It’s time to start celebrating European venture capital.
Disbursing the comparatively small sums of money involved in European venture capital can be a thankless endeavour. Owing to the near-absence of an exit market in Europe for their portfolio companies and the many, by now endlessly chewed over, handicaps to operating in the internet sector on the Continent, VCs are up against almost hopeless odds, with success even less likely than it is for start-up founders.
Despite this, venture capitalists earn significantly less than their counterparts in private equity and banking. Associates’ salaries, in particular, can be surprisingly meagre. By and large, VCs are in it for the thrill of the chase and the love of contributing to the success of great new businesses. The best get off on spotting new opportunities and joining a team of plucky young things to help create new efficiencies and open up new markets.
The tech blogosphere, in its pathological short-sightedness, sucks up to VCs in private but mocks them in public. Of course, there are a few isolated exceptions: TechCrunch’s European writers have always had a closer relationship with Index Ventures than would appear proper. But, by and large, VCs get a raw deal from the hectoring and sceptical amateurs on the blogs.
Meanwhile, entrepreneurs have become accustomed to treating themselves as rock stars before they have any meaningful accomplishments to their name, going so far as to inculcate a celebratory culture around their failures. The bloggers are complicit in this fiction. There is even a conference now in Dublin named in their honour.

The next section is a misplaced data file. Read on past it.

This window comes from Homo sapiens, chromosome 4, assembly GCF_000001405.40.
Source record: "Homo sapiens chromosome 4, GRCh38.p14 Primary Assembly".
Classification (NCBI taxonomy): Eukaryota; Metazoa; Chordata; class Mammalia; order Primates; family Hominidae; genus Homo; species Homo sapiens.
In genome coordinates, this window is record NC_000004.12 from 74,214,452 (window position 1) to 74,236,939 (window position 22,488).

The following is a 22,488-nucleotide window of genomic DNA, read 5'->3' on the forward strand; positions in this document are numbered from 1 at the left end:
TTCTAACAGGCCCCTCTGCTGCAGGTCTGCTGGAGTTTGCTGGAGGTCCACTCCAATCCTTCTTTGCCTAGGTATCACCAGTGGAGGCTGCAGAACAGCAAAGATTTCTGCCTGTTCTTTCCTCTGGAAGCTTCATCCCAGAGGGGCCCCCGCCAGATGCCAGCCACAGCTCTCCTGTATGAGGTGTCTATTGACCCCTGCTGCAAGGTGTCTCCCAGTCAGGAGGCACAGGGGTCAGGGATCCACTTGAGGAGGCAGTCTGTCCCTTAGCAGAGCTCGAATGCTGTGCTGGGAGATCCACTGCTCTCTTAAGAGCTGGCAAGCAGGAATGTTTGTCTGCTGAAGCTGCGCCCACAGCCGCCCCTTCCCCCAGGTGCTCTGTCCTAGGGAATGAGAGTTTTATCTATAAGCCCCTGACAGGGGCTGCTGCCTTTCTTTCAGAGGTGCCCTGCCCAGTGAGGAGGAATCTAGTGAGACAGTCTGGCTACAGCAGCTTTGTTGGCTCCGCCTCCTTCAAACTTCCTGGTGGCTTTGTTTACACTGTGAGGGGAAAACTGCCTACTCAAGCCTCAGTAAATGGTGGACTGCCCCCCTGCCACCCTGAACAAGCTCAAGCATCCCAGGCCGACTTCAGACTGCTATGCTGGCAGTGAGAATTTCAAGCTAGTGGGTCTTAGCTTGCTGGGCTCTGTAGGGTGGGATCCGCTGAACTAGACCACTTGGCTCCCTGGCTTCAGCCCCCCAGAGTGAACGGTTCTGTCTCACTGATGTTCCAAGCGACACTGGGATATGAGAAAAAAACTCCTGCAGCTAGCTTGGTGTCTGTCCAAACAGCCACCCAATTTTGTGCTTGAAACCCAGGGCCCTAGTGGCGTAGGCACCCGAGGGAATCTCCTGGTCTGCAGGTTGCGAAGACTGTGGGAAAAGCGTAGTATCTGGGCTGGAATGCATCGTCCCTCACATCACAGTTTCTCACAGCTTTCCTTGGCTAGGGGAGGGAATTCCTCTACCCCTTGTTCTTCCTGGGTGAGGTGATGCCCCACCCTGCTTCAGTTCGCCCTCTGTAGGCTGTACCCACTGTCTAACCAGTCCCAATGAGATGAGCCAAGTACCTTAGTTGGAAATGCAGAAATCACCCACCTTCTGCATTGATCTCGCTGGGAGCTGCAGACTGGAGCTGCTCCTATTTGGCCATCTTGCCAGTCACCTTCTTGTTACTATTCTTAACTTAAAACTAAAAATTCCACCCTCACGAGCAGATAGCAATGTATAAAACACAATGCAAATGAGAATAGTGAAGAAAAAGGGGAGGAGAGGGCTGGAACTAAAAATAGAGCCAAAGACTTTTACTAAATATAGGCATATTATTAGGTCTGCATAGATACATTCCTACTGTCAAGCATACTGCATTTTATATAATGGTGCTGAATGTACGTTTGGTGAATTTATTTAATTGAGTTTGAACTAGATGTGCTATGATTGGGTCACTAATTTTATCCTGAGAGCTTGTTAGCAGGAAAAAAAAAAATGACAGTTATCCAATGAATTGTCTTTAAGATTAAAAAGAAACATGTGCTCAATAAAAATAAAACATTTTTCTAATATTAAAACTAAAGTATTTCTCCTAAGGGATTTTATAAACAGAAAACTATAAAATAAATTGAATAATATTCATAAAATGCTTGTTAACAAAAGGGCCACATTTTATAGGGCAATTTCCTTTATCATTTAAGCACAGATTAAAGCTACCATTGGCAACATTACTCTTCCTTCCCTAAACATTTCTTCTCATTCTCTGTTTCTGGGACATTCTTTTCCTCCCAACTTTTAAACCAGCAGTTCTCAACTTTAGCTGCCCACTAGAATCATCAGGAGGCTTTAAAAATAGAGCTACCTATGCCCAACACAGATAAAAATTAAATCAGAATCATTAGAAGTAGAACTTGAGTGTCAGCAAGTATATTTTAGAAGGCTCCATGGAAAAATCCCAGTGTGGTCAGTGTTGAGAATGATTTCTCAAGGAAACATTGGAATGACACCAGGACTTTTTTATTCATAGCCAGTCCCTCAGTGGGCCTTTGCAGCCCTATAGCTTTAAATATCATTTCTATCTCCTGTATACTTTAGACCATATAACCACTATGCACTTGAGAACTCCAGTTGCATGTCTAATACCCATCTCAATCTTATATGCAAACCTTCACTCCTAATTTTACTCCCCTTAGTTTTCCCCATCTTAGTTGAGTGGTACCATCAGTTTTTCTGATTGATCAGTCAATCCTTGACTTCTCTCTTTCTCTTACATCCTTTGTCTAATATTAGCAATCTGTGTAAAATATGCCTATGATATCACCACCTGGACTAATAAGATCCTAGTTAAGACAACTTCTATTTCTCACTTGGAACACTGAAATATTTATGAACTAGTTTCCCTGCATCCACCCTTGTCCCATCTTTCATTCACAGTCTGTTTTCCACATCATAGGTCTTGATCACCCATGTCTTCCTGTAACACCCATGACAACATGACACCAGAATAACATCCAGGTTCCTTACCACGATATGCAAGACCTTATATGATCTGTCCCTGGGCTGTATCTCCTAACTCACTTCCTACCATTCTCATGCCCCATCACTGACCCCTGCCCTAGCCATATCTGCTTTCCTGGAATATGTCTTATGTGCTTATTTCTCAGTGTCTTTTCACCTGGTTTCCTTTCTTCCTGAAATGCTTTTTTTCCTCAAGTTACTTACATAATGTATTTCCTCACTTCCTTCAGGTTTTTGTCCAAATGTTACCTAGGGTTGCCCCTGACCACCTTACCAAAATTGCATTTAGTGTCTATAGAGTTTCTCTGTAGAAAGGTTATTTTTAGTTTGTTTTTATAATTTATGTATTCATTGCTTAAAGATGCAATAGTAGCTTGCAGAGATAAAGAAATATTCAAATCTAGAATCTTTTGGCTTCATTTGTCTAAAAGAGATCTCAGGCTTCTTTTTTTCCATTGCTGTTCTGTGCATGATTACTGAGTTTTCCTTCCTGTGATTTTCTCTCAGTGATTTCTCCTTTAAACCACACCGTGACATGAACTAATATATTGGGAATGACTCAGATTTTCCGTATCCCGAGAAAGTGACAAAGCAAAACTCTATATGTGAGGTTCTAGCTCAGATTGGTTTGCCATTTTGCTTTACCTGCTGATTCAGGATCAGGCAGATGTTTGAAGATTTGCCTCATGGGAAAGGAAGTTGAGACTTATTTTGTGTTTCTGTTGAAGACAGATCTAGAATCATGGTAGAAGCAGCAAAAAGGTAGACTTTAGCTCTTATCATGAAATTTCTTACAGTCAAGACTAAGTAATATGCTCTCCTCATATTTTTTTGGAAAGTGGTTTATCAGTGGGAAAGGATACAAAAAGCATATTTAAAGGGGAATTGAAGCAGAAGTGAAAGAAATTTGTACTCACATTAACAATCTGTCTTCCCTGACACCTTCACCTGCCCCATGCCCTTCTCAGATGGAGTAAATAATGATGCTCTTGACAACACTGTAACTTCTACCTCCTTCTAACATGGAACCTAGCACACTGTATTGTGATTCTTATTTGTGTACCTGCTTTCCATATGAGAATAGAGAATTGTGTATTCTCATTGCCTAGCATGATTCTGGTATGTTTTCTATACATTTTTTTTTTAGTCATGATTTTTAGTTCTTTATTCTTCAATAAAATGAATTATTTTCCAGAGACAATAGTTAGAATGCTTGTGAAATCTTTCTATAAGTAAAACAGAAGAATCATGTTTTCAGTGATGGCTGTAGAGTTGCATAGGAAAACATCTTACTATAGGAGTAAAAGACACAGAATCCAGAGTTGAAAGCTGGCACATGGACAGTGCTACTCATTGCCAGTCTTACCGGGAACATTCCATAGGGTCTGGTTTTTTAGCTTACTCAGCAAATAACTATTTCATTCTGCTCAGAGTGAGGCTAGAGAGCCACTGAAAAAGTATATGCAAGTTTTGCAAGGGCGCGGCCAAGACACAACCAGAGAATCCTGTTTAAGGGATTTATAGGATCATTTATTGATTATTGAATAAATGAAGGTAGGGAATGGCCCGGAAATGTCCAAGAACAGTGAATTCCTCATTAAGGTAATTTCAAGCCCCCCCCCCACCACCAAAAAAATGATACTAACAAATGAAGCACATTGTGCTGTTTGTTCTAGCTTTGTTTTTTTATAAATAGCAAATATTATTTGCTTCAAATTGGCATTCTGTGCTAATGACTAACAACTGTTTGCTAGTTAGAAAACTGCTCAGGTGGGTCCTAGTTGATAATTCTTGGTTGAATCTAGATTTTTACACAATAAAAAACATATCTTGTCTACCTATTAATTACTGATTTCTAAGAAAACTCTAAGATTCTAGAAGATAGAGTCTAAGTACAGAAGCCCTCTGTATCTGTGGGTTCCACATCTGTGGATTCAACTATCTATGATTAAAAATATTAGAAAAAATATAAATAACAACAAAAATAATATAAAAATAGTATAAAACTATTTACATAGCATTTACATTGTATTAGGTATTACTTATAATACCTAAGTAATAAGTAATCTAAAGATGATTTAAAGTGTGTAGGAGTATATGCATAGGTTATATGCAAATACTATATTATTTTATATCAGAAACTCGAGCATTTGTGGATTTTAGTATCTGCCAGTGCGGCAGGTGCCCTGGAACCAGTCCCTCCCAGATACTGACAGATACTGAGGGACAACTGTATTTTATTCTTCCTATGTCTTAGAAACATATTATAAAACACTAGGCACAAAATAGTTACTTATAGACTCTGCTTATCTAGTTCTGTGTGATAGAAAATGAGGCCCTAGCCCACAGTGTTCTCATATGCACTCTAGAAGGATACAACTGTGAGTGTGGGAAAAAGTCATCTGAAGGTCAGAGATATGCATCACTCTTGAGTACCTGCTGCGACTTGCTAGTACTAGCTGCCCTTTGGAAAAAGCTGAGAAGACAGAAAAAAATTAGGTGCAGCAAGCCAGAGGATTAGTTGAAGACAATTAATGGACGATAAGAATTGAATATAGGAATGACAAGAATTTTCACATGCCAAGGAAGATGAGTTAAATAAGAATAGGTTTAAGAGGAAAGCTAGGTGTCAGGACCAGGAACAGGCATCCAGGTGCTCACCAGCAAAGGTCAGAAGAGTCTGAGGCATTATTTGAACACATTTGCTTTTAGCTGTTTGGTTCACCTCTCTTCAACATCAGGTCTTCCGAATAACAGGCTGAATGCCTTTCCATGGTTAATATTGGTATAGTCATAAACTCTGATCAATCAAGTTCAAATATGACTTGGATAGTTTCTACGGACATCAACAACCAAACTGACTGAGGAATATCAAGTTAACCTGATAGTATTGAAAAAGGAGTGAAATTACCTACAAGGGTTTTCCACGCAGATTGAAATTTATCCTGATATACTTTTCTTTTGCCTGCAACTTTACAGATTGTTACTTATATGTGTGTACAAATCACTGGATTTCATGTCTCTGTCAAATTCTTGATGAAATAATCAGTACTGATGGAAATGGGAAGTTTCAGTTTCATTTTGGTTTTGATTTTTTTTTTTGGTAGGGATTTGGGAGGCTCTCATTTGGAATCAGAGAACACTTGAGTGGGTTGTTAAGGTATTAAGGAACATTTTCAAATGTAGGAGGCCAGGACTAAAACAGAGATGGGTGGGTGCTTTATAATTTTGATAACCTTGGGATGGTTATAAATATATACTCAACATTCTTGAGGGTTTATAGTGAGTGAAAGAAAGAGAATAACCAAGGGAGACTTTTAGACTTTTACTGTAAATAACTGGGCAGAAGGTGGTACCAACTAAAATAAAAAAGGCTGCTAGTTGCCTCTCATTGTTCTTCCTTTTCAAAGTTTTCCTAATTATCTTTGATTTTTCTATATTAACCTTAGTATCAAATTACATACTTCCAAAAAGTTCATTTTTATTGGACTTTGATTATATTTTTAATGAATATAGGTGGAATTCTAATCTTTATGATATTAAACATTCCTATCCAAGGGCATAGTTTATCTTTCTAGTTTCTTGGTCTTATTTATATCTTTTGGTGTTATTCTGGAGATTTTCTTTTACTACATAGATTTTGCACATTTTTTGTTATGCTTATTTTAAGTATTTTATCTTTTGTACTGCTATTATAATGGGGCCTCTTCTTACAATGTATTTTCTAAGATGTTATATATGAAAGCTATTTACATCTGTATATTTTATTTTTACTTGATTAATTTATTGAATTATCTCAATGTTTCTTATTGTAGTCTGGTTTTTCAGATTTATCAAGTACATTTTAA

Yet when venture capitalists attempt the same sort of trick, they are derided for the naffness of it all. That is why celebrations of venture capital tend to occur behind closed doors, which is a pity. Last week’s Investor AllStar Awards, an annual bash thrown by GP Bullhound and supported by entrepreneurial favourites, was a template for the celebration of virtue higher up the food chain of the start-up economy.
A caustic observer might ask what, precisely, there is to celebrate about European venture capital at present. It is, after all, an industry in crisis. Its own investors, which operate slowly and strategically, are still in the process of shifting their attention away: they will need persuasion to reinvest in this failing asset class. Things will get worse before they get better.
That is a somewhat churlish assessment: one that forgets the value of optimism and celebration, both of which are vital to the growth and healthy functioning of under-powered ecosystems. The quality of investors in Europe is not yet as high as elsewhere, but championing the best may yet bring forth some undiscovered heroes.
There are many internet companies being built in Europe at the moment, undoubtedly more than ever before. Many of these are predicated on poor and unambitious ideas, and most are very poorly executed. But some are not. Supporting both entrepreneur and investor, two halves of the team that realises the grand visions of those young men with the audacity to remodel the world around them, is essential to our economic future.
It is perhaps worth meditating on why some entrepreneurs and journalists hold the opinions they do about venture capital, and asking whether those concerns are justified. The Kernel will be doing just that over the coming months. Certainly VCs are not all paragons of selfless virtue and entrepreneurial brilliance. In our view, however, they deserve a lot more respect than they are currently afforded.